Lawyers estimate 95% of councils will be vulnerable to speculative applications
Developers are lining up to take advantage of the planned presumption in favour of sustainable development, amid estimates that new rules will leave up to 95% of councils vulnerable to speculative applications.
Planning consultants have told Building they are being contacted by numerous developers looking to see if the planned change may aid the acquisition of new planning permissions.
Under draft proposals launched by the government last week, councils will, when local plans are out of date, have to prove that the negative impacts of a development “significantly and demonstrably” outweigh its benefits, in order to be able to turn down an application.
Planning lawyer Jay Das, partner at Wedlake Bell, estimates just 5% of planning authorities would have up-to-date plans by April next year – the point at which the new measures in last week’s National Planning Policy Framework (NPPF) are set to come into force.
The figure is based on the fact that 70% of planning authorities have failed to put new-style plans in place since the last overhaul of the planning system in 2004.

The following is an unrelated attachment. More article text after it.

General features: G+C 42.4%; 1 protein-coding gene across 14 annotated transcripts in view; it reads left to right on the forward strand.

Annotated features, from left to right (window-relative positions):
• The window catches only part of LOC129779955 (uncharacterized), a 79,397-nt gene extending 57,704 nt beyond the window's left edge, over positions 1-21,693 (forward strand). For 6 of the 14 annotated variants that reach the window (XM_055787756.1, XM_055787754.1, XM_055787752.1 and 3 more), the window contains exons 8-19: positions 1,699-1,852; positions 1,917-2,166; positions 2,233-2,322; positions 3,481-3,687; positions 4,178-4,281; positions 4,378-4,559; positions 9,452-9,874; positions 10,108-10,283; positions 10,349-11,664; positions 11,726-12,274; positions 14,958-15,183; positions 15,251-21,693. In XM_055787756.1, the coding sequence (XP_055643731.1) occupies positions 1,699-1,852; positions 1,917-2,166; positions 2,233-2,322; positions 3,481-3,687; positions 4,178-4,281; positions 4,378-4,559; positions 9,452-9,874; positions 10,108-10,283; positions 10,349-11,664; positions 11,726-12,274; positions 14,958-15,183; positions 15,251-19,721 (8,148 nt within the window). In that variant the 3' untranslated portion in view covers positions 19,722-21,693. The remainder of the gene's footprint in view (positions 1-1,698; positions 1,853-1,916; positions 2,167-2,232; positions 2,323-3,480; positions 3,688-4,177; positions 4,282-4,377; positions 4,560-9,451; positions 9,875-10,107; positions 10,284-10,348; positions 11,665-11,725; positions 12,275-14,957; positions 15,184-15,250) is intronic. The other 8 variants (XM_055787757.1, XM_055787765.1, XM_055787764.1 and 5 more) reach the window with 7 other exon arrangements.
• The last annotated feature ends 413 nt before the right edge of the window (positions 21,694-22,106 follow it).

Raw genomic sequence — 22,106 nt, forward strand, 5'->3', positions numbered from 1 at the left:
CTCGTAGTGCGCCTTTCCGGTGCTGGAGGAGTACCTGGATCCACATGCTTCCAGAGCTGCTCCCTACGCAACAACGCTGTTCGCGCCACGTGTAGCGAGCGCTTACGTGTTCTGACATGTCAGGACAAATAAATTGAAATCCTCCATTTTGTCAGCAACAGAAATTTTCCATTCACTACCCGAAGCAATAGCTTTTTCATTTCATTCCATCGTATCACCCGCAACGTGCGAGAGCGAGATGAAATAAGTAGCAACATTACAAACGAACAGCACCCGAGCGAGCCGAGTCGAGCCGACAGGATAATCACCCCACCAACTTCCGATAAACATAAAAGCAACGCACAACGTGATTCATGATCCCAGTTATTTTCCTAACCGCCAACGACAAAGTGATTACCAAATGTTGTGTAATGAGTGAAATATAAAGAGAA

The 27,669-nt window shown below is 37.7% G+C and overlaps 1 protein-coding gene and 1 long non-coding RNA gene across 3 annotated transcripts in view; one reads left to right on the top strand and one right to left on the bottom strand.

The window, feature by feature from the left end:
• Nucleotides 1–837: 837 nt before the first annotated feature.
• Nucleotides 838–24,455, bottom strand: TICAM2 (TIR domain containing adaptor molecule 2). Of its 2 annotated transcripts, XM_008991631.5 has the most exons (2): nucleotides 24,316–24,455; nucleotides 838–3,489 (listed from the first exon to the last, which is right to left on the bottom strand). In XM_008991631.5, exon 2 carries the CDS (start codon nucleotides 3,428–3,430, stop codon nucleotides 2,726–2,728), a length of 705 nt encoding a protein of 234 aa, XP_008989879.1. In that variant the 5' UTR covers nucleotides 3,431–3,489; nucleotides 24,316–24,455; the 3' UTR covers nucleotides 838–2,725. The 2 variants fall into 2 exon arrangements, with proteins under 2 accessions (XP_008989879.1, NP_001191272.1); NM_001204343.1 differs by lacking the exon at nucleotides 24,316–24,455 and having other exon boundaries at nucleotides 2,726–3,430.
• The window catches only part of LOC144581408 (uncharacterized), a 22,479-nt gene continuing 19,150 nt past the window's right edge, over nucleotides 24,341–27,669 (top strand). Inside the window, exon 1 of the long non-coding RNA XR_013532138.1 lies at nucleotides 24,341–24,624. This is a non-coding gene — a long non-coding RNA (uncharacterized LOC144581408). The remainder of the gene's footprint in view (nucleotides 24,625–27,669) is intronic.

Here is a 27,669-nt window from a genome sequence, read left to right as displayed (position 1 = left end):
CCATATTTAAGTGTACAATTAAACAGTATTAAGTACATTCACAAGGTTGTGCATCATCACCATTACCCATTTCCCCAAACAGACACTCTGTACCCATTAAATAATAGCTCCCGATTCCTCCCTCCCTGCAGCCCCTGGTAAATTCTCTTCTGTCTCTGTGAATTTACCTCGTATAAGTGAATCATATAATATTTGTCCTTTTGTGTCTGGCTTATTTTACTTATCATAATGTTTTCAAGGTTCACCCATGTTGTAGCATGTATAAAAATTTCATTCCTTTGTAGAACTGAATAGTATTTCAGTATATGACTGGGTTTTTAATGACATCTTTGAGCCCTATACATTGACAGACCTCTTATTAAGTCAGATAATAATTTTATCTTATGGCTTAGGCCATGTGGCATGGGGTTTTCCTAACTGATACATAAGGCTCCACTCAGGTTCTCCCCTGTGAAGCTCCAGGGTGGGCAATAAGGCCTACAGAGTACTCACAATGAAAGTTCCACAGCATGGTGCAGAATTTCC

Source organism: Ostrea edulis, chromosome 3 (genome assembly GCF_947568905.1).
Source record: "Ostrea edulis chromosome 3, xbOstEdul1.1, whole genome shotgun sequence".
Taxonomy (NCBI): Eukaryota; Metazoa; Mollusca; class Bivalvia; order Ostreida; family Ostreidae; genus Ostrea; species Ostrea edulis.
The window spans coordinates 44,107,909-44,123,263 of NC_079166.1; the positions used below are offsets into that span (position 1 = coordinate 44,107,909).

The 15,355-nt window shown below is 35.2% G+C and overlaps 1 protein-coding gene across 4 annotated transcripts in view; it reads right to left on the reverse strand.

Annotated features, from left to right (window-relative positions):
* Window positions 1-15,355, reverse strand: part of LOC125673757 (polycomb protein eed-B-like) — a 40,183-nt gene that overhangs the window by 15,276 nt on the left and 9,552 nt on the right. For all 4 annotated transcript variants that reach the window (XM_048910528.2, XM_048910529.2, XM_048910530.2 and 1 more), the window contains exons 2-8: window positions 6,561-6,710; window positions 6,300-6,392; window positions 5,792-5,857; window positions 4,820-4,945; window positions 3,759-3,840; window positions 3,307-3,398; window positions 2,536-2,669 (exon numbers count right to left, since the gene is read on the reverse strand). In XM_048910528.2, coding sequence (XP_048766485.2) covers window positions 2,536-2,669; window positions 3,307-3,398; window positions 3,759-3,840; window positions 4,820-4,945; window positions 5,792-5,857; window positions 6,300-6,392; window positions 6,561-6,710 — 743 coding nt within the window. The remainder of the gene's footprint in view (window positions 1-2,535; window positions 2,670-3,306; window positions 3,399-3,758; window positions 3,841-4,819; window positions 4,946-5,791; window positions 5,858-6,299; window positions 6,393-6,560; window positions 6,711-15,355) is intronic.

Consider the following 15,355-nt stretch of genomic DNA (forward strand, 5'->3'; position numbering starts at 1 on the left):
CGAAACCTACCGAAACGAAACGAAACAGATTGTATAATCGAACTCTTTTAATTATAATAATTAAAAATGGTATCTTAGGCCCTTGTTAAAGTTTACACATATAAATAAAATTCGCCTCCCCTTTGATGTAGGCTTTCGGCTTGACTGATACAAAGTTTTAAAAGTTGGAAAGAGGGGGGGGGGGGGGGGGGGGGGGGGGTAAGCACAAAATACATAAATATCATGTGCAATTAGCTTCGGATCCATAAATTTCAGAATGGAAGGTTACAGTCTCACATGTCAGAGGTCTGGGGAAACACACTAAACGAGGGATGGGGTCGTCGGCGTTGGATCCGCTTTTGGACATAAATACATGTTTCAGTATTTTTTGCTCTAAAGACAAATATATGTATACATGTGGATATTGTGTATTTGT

Of the remaining 30%, Das said that so many councils were in the process of making revisions to the number of homes they were planning, only those recently approved were likely to pass.
She said the situation left UK green spaces under threat. “Developers are waiting for the window to take advantage of it.”
Ian Tant, partner at consultant Barton Willmore, said: “Even those councils who have recently reviewed their plans could find themselves out of date, because the abolition of regional strategies means they have to re-examine their housing requirements.”
Roger Hepher, head of planning at Savills, said: “A lot of developers are getting quite interested in this. [The NPPF] introduces a decisive shift towards promoting development and prioritising economic growth.”
The government detailed plans this week to ensure that all planning decisions are taken within 12 months of being submitted.